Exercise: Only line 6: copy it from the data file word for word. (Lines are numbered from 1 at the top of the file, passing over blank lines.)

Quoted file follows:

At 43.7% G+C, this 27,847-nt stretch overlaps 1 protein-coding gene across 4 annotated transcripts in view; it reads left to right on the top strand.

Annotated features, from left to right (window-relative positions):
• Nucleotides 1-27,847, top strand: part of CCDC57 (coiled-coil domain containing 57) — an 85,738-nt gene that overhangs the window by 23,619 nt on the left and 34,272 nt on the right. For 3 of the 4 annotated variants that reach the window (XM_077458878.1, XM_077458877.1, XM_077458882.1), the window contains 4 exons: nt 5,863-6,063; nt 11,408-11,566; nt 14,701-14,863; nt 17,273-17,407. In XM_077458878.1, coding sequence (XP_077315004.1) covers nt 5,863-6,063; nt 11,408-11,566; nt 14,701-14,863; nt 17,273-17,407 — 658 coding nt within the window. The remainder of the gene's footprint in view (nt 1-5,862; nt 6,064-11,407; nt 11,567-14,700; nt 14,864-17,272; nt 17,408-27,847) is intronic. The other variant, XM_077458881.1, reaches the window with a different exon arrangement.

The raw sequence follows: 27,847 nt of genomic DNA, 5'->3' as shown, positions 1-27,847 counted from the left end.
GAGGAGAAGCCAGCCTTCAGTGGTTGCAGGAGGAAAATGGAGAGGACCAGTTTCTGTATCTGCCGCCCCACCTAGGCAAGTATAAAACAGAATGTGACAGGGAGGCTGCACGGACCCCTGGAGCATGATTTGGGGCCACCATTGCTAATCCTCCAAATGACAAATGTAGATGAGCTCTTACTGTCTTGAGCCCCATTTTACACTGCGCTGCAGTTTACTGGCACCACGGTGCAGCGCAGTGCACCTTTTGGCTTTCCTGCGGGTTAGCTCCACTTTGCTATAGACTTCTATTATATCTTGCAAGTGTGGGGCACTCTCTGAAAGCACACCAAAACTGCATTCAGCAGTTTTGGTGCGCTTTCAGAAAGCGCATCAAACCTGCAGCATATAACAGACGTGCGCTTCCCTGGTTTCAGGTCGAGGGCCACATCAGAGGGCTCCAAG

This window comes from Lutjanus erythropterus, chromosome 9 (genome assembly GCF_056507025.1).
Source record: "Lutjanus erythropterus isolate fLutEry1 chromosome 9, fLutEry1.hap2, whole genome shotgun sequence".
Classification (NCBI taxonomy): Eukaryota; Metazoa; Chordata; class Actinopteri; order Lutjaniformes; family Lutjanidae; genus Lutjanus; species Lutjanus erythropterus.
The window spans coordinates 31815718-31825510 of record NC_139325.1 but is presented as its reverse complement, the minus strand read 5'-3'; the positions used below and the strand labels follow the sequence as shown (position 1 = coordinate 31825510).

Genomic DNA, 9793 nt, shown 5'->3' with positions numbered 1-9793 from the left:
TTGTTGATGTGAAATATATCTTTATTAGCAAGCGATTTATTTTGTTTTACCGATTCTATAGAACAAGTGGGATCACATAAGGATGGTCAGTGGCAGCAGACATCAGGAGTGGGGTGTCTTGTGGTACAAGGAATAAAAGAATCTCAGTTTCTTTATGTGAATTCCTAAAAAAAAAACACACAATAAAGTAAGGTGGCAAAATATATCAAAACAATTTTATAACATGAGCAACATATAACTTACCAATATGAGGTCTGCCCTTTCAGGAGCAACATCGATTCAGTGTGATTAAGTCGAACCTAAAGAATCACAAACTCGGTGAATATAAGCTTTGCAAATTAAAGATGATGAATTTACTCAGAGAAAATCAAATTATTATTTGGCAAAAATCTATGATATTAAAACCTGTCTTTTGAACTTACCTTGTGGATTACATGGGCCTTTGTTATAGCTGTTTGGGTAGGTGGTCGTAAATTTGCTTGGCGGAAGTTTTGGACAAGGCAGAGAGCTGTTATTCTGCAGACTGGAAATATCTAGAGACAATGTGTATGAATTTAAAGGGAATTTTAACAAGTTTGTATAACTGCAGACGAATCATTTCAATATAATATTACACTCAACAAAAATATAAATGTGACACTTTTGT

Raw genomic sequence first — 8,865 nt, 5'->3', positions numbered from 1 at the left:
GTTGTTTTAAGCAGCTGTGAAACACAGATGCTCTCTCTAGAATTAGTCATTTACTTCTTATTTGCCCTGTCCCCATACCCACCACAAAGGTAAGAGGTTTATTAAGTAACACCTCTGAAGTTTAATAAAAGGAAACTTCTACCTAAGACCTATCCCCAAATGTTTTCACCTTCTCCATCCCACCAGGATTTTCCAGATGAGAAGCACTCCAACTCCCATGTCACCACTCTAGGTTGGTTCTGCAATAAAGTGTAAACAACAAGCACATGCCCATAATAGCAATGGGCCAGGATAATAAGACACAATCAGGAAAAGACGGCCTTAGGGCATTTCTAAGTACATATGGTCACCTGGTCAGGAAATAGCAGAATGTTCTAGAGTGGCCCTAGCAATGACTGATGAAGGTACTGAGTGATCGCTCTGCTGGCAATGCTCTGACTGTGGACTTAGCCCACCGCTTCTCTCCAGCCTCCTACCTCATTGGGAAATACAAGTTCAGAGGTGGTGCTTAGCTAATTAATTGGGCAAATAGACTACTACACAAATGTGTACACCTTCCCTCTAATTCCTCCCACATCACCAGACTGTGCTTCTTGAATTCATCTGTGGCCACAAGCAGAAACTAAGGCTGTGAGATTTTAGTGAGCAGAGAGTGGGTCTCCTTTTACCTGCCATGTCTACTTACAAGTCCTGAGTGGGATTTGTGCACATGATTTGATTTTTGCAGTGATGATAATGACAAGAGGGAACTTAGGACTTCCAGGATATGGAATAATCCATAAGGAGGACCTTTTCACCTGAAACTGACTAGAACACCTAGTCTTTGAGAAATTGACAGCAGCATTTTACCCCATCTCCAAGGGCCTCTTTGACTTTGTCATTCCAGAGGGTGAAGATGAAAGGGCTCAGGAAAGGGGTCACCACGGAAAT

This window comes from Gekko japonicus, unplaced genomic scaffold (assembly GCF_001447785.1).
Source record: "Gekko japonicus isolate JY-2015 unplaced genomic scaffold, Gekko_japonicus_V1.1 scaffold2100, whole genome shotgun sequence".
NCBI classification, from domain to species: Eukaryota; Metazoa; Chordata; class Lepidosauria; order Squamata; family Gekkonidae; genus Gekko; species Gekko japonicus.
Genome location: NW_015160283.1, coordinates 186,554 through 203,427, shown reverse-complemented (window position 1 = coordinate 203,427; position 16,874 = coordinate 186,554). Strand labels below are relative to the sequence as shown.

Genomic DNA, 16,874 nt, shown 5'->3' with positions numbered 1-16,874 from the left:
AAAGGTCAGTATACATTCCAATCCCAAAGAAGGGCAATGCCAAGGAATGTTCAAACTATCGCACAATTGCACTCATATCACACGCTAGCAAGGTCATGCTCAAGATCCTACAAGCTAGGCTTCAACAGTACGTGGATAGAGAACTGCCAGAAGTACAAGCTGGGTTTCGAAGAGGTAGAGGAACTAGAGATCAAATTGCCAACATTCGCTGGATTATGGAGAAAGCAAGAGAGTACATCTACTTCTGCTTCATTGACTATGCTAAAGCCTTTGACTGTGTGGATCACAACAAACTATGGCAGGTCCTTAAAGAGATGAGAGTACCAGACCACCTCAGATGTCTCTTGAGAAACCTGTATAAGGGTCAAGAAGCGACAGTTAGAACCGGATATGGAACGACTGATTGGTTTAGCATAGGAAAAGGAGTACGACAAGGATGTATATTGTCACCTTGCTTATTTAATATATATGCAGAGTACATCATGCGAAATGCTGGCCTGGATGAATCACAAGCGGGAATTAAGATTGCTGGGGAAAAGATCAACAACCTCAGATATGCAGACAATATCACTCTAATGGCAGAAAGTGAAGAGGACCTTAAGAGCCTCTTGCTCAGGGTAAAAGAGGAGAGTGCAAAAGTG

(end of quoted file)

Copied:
This window comes from Lutjanus erythropterus, chromosome 9 (genome assembly GCF_056507025.1).